Every time I see a fish tank, I recall a sweet memory of you pacing back and forth in front of it to calm sleepless babies.  When I hear someone whistling, l remember how you always whistled while you worked and it makes me smile because no one whistles when they’re angry.  And when I see someone in need, I ask myself how I can help, because that’s what you would do.

As a parent, I question if I’ve done enough for my kids.  In case you wonder that too, Dad, put your mind at ease. You gave me everything you had to give, and it was more than enough.

Your life was modest but your legacy is immeasurable.  The inheritance you left us consists of intangible wealth – a toolbox of resources to build a solid house atop the foundation you set.

Thank you, Dad, for being part of my life.   I love you, and I always will.

Deb

A Girl’s Wishes

sad butterfly 1I wish my father would have been kinder about fat girls. Perhaps I wouldn’t have starved myself in order to appear well-under the imagined weight that was the threshold of his love.

I wish the schoolboys wouldn’t have judged other girls harshly, finding fault with models and actresses and teachers. Every criticism, though not directed at me, prompted my own inner critic to register a list of unacceptable traits and unrealistic expectations of perfection.

I wish that advertisements would have been honest about beauty and the need for improvement. Perhaps I wouldn’t have wasted so much money and time on fixing myself.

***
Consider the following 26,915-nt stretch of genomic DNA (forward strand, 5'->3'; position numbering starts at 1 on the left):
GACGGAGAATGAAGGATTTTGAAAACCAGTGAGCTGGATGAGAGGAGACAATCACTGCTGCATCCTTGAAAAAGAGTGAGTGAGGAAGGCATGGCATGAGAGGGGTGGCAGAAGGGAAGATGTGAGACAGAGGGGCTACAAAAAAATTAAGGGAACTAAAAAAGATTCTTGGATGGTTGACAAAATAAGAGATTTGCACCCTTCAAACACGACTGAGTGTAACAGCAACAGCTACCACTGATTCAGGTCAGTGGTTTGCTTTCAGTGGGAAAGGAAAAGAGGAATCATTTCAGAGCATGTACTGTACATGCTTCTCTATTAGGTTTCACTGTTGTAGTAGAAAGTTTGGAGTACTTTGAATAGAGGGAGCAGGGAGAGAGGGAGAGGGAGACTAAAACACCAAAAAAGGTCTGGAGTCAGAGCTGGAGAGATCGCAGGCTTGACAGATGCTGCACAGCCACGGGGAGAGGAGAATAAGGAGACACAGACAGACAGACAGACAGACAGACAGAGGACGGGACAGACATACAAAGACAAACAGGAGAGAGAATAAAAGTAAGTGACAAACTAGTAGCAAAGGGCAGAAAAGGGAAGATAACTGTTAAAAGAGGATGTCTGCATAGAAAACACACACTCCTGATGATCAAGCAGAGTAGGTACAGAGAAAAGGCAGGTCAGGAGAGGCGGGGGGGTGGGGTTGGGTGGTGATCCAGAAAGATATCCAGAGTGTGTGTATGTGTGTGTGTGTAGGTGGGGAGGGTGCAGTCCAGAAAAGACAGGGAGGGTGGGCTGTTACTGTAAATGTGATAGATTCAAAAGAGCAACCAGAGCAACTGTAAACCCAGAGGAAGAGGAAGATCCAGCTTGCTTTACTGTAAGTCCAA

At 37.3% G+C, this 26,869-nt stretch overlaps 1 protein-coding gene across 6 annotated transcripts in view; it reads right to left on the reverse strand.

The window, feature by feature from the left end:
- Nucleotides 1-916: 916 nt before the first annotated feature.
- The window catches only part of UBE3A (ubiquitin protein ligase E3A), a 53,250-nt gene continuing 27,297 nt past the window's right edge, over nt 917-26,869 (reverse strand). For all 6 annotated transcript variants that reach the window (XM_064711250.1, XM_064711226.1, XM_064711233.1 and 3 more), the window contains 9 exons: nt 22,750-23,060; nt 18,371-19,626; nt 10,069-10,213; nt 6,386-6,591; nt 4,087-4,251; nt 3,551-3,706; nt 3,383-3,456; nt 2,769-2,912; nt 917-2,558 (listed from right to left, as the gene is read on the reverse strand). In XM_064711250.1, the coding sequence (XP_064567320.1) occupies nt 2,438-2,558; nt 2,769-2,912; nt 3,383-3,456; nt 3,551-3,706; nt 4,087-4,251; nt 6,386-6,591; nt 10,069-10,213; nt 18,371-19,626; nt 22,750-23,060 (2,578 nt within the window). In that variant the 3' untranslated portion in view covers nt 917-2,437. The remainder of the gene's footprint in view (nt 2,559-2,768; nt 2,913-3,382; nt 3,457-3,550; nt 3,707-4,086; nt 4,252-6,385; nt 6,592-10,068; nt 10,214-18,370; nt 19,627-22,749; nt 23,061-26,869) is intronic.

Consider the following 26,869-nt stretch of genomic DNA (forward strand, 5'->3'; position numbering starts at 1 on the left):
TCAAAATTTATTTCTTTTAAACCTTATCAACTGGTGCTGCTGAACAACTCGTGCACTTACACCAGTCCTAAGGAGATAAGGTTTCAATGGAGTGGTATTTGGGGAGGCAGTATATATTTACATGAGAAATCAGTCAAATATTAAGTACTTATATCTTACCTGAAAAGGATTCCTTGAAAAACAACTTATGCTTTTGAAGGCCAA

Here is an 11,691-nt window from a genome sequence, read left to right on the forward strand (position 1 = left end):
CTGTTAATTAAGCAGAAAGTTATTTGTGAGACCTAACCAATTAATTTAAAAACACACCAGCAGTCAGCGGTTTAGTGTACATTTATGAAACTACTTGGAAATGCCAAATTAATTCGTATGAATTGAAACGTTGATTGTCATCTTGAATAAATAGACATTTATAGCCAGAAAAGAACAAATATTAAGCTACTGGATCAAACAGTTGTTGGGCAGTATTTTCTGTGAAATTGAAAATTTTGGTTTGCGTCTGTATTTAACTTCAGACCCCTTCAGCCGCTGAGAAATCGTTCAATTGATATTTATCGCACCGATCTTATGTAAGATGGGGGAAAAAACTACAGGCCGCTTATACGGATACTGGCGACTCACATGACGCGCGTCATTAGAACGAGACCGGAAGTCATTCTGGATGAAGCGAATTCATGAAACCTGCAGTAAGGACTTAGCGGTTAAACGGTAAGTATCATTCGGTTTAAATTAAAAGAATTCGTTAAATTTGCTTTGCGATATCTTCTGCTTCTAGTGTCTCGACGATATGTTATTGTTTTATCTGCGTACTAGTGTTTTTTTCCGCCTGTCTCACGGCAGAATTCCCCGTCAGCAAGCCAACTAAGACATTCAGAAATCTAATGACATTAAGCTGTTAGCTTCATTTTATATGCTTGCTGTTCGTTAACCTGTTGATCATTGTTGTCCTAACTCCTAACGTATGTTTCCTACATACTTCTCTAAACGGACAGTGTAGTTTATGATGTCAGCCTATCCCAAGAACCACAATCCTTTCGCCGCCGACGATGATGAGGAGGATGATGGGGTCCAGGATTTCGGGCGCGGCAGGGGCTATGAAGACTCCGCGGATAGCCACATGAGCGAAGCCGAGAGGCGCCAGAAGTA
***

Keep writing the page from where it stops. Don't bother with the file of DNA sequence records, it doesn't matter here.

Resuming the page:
I wish my boyfriends didn’t believe me when I pretended not to care that they flirted with other girls. I might not have crumbled on the inside while learning to put on a pretty face.

I wish my friend’s father knew that nicknames aren’t always welcome. Perhaps I wouldn’t have doubted the me I knew, compared to the me he labeled.

I wish someone had taught my high school crush to be gentle and kind when letting a girl know that he’s just not into her. Perhaps my veins wouldn’t have turned to ice and colored my future relationships.

I wish I would have had the courage to say ‘no’ and to register my honest opinion.  It might have spared me regret.

I wish I hadn’t needed boys to affirm my self-esteem. But I did. I was human. And I was girl.

Father of the Year

hammock (2)I made a mistake – the kind that hurts the people you love.  It happened when I got lazy with my words and insulted husband in front of our daughters.  It started innocently with a conversation about Principessa’s birthday request last year – to take a surfing lesson with Dad.  Neither had surfed before but husband easily picked up the skill, like most agility-related things he tries.  Peach remarked that she’d like to learn to surf and would like to take a lesson.  “No need,”  her sister remarked, “Dad can teach you.  He was really good.”  To which I absentmindedly replied, “Maybe not.  He’s a horrible teacher.”  Ouch.